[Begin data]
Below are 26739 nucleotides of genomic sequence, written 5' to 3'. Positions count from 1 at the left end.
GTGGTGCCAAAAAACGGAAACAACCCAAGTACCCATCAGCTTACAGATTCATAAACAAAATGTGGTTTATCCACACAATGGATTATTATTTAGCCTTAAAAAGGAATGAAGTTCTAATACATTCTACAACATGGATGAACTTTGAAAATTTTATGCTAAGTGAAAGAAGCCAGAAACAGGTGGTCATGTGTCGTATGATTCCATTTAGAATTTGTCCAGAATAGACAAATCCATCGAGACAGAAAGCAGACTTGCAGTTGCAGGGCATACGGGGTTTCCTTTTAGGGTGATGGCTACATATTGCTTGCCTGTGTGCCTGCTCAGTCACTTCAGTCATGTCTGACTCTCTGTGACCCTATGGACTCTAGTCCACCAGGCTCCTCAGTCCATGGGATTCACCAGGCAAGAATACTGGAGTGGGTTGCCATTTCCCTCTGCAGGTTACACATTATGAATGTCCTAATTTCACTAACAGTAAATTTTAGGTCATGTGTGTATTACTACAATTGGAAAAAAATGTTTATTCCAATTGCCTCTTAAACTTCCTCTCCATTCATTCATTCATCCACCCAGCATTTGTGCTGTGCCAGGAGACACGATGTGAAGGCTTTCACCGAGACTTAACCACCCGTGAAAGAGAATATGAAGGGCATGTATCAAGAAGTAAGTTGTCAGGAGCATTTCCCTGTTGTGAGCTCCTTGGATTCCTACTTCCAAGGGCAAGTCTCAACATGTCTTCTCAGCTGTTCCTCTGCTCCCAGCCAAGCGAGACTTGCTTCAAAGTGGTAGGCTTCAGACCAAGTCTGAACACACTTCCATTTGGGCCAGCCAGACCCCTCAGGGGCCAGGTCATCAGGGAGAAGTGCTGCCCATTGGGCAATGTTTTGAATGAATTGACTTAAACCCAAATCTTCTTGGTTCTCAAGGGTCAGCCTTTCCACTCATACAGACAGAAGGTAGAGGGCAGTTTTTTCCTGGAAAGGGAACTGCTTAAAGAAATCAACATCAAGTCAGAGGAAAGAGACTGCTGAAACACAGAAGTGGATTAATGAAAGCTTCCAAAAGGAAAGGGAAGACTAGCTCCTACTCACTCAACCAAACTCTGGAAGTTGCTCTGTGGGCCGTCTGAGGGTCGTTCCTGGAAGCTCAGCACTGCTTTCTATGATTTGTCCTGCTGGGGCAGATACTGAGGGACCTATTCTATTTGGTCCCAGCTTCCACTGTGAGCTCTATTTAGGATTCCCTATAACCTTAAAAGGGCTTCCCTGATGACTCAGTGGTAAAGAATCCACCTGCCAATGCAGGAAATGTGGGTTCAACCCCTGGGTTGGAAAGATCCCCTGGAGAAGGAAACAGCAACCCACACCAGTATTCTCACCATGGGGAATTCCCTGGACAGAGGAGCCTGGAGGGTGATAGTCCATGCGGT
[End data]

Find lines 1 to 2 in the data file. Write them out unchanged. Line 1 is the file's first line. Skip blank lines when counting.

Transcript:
Below are 26739 nucleotides of genomic sequence, written 5' to 3'. Positions count from 1 at the left end.
GTGGTGCCAAAAAACGGAAACAACCCAAGTACCCATCAGCTTACAGATTCATAAACAAAATGTGGTTTATCCACACAATGGATTATTATTTAGCCTTAAAAAGGAATGAAGTTCTAATACATTCTACAACATGGATGAACTTTGAAAATTTTATGCTAAGTGAAAGAAGCCAGAAACAGGTGGTCATGTGTCGTATGATTCCATTTAGAATTTGTCCAGAATAGACAAATCCATCGAGACAGAAAGCAGACTTGCAGTTGCAGGGCATACGGGGTTTCCTTTTAGGGTGATGGCTACATATTGCTTGCCTGTGTGCCTGCTCAGTCACTTCAGTCATGTCTGACTCTCTGTGACCCTATGGACTCTAGTCCACCAGGCTCCTCAGTCCATGGGATTCACCAGGCAAGAATACTGGAGTGGGTTGCCATTTCCCTCTGCAGGTTACACATTATGAATGTCCTAATTTCACTAACAGTAAATTTTAGGTCATGTGTGTATTACTACAATTGGAAAAAAATGTTTATTCCAATTGCCTCTTAAACTTCCTCTCCATTCATTCATTCATCCACCCAGCATTTGTGCTGTGCCAGGAGACACGATGTGAAGGCTTTCACCGAGACTTAACCACCCGTGAAAGAGAATATGAAGGGCATGTATCAAGAAGTAAGTTGTCAGGAGCATTTCCCTGTTGTGAGCTCCTTGGATTCCTACTTCCAAGGGCAAGTCTCAACATGTCTTCTCAGCTGTTCCTCTGCTCCCAGCCAAGCGAGACTTGCTTCAAAGTGGTAGGCTTCAGACCAAGTCTGAACACACTTCCATTTGGGCCAGCCAGACCCCTCAGGGGCCAGGTCATCAGGGAGAAGTGCTGCCCATTGGGCAATGTTTTGAATGAATTGACTTAAACCCAAATCTTCTTGGTTCTCAAGGGTCAGCCTTTCCACTCATACAGACAGAAGGTAGAGGGCAGTTTTTTCCTGGAAAGGGAACTGCTTAAAGAAATCAACATCAAGTCAGAGGAAAGAGACTGCTGAAACACAGAAGTGGATTAATGAAAGCTTCCAAAAGGAAAGGGAAGACTAGCTCCTACTCACTCAACCAAACTCTGGAAGTTGCTCTGTGGGCCGTCTGAGGGTCGTTCCTGGAAGCTCAGCACTGCTTTCTATGATTTGTCCTGCTGGGGCAGATACTGAGGGACCTATTCTATTTGGTCCCAGCTTCCACTGTGAGCTCTATTTAGGATTCCCTATAACCTTAAAAGGGCTTCCCTGATGACTCAGTGGTAAAGAATCCACCTGCCAATGCAGGAAATGTGGGTTCAACCCCTGGGTTGGAAAGATCCCCTGGAGAAGGAAACAGCAACCCACACCAGTATTCTCACCATGGGGAATTCCCTGGACAGAGGAGCCTGGAGGGTGATAGTCCATGCGGT